Four trucks carrying the last scheduled shipment of transuranic waste from Sandia National Laboratories leave Sandia Wednesday, headed to DOE's Waste Isolation Pilot Plant near Carlsbad, N.M. for safe, permanent disposal.
EM Principal Deputy Assistant Secretary Tracy Mustin speaks during the Sandia National Laboratories celebration Wednesday marking the completion of transuranic waste cleanup at the Lab.
EM Principal Deputy Assistant Secretary Tracy Mustin, left to right, Albuquerque Mayor Richard Berry, and New Mexico Gov. Susana Martinez were among the speakers at the ceremony Wednesday.
ALBUQUERQUE, N.M. – EM Principal Deputy Assistant Secretary Tracy Mustin joined other DOE officials and local and state leaders Wednesday to celebrate the completion of the Cold War legacy waste cleanup at Sandia National Laboratories.
“The State of New Mexico and the Department of Energy share a common vision of keeping people and our environment safe,” Mustin said at the event. “This final shipment of legacy remote-handled transuranic (TRU) waste from Sandia National Laboratories represents important and continued progress in DOE’s commitment to reducing the nation’s nuclear waste footprint by cleanup of EM sites across the complex.”
Mustin and others participants in the ceremony watched the four trucks carrying the last shipments of remote-handled TRU waste leave Sandia en route to the Waste Isolation Pilot Plant (WIPP) for safe, permanent disposal. A byproduct of the nuclear defense program research and weapons production, TRU waste consists of materials contaminated with radioactive elements that have atomic numbers greater than uranium. Much of the waste removed from Sandia came from programs completed in the 1980s.
The cleanup of all legacy TRU waste at Sandia marks a milestone in EM’s $6 billion American Recovery and Reinvestment Act Program. Recovery Act funds accelerated the cleanup of defense-related TRU waste at Sandia and seven other small-quantity sites across the DOE complex, including the Nuclear Radiation Development, LLC (NRD) site near Grand Island, N.Y, and the Lawrence Berkeley National Laboratory in Berkeley, Calif. Launched in 2011, Sandia’s remote-handled TRU waste shipment campaign was supported by $1.6 million from the Recovery Act.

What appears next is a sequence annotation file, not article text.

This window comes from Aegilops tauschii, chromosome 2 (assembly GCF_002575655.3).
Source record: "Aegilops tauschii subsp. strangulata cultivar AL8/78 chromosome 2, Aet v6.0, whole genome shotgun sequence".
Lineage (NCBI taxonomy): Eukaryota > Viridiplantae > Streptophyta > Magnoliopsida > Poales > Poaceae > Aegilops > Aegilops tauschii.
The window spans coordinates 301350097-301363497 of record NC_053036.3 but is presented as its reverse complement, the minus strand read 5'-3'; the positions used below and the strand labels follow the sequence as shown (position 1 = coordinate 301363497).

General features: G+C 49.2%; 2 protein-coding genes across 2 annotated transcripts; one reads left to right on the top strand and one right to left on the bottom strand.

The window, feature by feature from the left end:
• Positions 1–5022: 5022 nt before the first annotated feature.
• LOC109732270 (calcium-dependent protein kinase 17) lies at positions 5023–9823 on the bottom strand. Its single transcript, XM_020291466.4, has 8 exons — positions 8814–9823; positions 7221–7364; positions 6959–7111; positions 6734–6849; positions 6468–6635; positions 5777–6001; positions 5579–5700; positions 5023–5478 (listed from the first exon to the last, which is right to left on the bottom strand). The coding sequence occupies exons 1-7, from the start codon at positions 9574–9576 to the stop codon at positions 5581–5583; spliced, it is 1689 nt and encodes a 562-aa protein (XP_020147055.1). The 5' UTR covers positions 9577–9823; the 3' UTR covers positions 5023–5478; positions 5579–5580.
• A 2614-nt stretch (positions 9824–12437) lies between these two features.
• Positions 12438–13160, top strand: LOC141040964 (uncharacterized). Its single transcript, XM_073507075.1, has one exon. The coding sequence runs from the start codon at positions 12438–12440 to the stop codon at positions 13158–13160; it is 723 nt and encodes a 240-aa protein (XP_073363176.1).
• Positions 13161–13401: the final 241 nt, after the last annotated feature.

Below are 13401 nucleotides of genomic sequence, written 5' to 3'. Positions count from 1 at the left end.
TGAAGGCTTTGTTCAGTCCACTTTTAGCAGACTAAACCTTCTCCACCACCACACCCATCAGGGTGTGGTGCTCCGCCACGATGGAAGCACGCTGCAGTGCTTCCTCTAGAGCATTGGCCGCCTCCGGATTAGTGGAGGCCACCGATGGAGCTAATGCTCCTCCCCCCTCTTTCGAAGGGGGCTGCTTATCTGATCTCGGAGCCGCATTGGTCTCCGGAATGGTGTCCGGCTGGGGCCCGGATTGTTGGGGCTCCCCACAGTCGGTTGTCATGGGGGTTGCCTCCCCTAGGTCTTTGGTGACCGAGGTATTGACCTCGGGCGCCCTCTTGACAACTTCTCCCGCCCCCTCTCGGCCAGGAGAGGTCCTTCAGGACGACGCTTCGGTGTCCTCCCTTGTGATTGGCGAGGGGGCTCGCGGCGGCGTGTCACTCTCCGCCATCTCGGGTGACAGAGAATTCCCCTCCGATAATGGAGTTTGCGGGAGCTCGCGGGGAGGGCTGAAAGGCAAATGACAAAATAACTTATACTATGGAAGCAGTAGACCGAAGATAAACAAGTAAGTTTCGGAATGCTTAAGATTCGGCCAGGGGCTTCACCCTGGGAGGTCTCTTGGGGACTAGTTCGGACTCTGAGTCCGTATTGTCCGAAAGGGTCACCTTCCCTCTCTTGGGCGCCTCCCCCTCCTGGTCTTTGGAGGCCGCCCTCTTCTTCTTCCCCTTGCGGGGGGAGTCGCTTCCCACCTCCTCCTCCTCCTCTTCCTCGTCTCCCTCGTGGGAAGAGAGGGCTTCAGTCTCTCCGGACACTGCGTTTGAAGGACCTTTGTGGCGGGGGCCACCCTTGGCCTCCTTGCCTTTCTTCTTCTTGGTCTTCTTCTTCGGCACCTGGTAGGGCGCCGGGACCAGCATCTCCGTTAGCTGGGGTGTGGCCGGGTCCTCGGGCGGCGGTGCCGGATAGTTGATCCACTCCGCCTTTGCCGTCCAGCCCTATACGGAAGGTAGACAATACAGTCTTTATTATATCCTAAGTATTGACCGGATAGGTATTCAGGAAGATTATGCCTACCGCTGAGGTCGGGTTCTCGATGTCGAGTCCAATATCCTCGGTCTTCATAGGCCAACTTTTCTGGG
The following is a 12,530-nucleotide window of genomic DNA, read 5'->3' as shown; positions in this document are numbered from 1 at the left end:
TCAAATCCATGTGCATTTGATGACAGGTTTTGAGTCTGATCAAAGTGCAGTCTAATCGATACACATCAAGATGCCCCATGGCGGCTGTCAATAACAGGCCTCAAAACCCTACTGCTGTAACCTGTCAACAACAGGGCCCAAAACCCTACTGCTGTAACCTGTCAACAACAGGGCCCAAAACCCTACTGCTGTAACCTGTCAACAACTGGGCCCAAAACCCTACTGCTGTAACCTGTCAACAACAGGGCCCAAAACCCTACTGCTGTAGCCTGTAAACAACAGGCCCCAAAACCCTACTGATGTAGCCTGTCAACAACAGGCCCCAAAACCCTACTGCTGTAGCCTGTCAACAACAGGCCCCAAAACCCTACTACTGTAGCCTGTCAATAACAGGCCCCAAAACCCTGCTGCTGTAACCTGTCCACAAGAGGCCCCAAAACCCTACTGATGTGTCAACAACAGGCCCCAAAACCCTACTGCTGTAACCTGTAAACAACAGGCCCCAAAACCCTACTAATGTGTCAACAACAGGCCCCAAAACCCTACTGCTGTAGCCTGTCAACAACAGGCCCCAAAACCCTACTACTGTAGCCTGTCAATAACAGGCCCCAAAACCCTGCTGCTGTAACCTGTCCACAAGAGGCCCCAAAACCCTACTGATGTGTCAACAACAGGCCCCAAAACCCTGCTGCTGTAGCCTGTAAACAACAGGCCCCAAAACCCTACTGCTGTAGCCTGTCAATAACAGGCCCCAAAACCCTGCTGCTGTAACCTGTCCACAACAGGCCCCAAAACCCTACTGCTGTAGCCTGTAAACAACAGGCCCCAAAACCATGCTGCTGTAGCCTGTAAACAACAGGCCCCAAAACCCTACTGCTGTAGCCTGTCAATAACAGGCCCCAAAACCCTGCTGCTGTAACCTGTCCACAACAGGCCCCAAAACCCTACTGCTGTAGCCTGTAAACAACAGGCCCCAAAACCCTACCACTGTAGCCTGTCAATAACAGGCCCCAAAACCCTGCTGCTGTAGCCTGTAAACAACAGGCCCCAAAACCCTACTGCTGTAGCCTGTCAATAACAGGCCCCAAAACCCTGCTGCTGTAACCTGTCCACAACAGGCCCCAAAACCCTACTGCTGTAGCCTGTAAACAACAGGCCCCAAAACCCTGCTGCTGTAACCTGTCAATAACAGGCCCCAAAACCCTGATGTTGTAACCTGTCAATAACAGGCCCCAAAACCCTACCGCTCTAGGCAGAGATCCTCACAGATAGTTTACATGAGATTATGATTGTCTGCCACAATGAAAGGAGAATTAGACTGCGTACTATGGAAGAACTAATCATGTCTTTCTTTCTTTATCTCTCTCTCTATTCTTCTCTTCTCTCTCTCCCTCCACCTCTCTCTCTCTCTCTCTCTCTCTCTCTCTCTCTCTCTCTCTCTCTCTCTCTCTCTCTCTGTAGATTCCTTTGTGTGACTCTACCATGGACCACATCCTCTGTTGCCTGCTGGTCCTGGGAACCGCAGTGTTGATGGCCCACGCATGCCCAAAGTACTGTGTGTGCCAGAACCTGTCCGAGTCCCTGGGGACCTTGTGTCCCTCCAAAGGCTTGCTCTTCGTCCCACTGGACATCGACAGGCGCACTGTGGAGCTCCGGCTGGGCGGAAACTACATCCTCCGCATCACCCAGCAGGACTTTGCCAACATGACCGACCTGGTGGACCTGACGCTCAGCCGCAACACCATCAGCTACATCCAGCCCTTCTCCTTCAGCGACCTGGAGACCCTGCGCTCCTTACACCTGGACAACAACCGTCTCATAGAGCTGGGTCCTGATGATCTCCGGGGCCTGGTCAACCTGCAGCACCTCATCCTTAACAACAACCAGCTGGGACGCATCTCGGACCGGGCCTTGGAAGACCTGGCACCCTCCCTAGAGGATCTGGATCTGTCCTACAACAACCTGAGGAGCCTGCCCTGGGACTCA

Wednesday’s ceremony focused on the last of eight shipments of remote-handled TRU waste that began last year. In the past, contact-handled TRU waste from Sandia had been sent to Idaho’s Advanced Mixed Waste Treatment Project for characterization and certification prior to final shipment to WIPP.
Mustin was among several speakers who included New Mexico Gov. Susana Martinez and Albuquerque Mayor Richard Berry. National Nuclear Security Administration (NNSA) Sandia Site Office Manager Geoff Beausoleil and Carlsbad Field Office Manager Joe Franco also gave remarks. Speakers applauded the collaborative effort by Sandia, EM, DOE, WIPP and NNSA that led to the TRU waste cleanup achievement at Sandia.
At Sandia, the Tech Area 5 Auxiliary Hot Cell Facility, a small, heavily shielded concrete box, was established specifically to process and disposition legacy nuclear material and waste. A crane brought waste materials into the cell through a roof door. Crew members examined the waste material through thick, leaded windows, and used glove box-style manipulator arms to examine the material and take samples.
Sandia was the 22nd site in the U.S. to complete cleanup of legacy TRU waste, an accomplishment that helps reduce the Cold War footprint and supports DOE’s goal to dispose of 90 percent of legacy TRU waste by 2015. In addition to NRD and Lawrence Berkeley National Laboratory, other sites that completed TRU cleanup include Argonne National Laboratory in Illinois and the General Electric Vallecitos Nuclear Center in California.
Established in the 1940s for nuclear weapons development, testing, and assembly, Sandia is now a multi-program laboratory operated and managed by Sandia Corporation for NNSA. With its main facilities in Albuquerque and Livermore, Calif., Sandia has major research and development responsibilities in national security, energy and environmental technologies, and economic competitiveness.